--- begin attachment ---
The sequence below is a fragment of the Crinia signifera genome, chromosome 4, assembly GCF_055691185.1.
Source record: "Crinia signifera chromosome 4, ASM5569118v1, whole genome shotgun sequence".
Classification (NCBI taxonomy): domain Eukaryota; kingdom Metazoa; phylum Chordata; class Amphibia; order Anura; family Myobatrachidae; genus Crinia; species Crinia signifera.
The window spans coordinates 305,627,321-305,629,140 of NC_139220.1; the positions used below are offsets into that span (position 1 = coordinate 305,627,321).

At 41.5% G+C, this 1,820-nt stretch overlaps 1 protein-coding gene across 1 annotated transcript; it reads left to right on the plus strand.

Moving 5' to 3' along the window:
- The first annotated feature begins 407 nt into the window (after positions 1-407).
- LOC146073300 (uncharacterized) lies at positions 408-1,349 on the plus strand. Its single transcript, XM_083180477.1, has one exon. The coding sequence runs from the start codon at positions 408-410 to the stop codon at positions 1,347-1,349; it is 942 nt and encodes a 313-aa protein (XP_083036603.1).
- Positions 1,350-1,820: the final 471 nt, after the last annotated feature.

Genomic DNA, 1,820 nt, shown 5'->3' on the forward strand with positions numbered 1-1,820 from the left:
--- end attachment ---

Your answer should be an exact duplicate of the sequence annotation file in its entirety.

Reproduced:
The sequence below is a fragment of the Crinia signifera genome, chromosome 4, assembly GCF_055691185.1.
Source record: "Crinia signifera chromosome 4, ASM5569118v1, whole genome shotgun sequence".
Classification (NCBI taxonomy): domain Eukaryota; kingdom Metazoa; phylum Chordata; class Amphibia; order Anura; family Myobatrachidae; genus Crinia; species Crinia signifera.
The window spans coordinates 305,627,321-305,629,140 of NC_139220.1; the positions used below are offsets into that span (position 1 = coordinate 305,627,321).

At 41.5% G+C, this 1,820-nt stretch overlaps 1 protein-coding gene across 1 annotated transcript; it reads left to right on the plus strand.

Moving 5' to 3' along the window:
- The first annotated feature begins 407 nt into the window (after positions 1-407).
- LOC146073300 (uncharacterized) lies at positions 408-1,349 on the plus strand. Its single transcript, XM_083180477.1, has one exon. The coding sequence runs from the start codon at positions 408-410 to the stop codon at positions 1,347-1,349; it is 942 nt and encodes a 313-aa protein (XP_083036603.1).
- Positions 1,350-1,820: the final 471 nt, after the last annotated feature.

Genomic DNA, 1,820 nt, shown 5'->3' on the forward strand with positions numbered 1-1,820 from the left: